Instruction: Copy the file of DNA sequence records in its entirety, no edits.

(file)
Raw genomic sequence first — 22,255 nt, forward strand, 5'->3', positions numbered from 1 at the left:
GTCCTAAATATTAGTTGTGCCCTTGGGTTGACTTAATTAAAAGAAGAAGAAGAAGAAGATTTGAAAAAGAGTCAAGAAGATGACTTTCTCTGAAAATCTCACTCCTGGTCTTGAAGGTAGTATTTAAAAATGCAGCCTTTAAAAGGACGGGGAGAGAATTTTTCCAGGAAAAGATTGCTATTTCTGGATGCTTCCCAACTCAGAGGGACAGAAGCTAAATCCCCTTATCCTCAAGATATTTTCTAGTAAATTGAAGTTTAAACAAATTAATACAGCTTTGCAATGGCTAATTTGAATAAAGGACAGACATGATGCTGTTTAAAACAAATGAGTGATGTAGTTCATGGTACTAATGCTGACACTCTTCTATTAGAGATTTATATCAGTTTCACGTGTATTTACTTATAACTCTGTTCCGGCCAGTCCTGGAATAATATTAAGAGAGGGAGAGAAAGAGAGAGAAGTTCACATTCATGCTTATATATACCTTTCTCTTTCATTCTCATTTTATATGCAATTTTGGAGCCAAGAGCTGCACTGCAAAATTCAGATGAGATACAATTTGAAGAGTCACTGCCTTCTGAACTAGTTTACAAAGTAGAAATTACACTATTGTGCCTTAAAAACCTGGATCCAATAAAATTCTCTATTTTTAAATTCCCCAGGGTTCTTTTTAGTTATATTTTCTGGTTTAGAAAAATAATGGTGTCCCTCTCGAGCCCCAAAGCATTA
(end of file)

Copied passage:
Raw genomic sequence first — 22,255 nt, forward strand, 5'->3', positions numbered from 1 at the left:
GTCCTAAATATTAGTTGTGCCCTTGGGTTGACTTAATTAAAAGAAGAAGAAGAAGAAGATTTGAAAAAGAGTCAAGAAGATGACTTTCTCTGAAAATCTCACTCCTGGTCTTGAAGGTAGTATTTAAAAATGCAGCCTTTAAAAGGACGGGGAGAGAATTTTTCCAGGAAAAGATTGCTATTTCTGGATGCTTCCCAACTCAGAGGGACAGAAGCTAAATCCCCTTATCCTCAAGATATTTTCTAGTAAATTGAAGTTTAAACAAATTAATACAGCTTTGCAATGGCTAATTTGAATAAAGGACAGACATGATGCTGTTTAAAACAAATGAGTGATGTAGTTCATGGTACTAATGCTGACACTCTTCTATTAGAGATTTATATCAGTTTCACGTGTATTTACTTATAACTCTGTTCCGGCCAGTCCTGGAATAATATTAAGAGAGGGAGAGAAAGAGAGAGAAGTTCACATTCATGCTTATATATACCTTTCTCTTTCATTCTCATTTTATATGCAATTTTGGAGCCAAGAGCTGCACTGCAAAATTCAGATGAGATACAATTTGAAGAGTCACTGCCTTCTGAACTAGTTTACAAAGTAGAAATTACACTATTGTGCCTTAAAAACCTGGATCCAATAAAATTCTCTATTTTTAAATTCCCCAGGGTTCTTTTTAGTTATATTTTCTGGTTTAGAAAAATAATGGTGTCCCTCTCGAGCCCCAAAGCATTA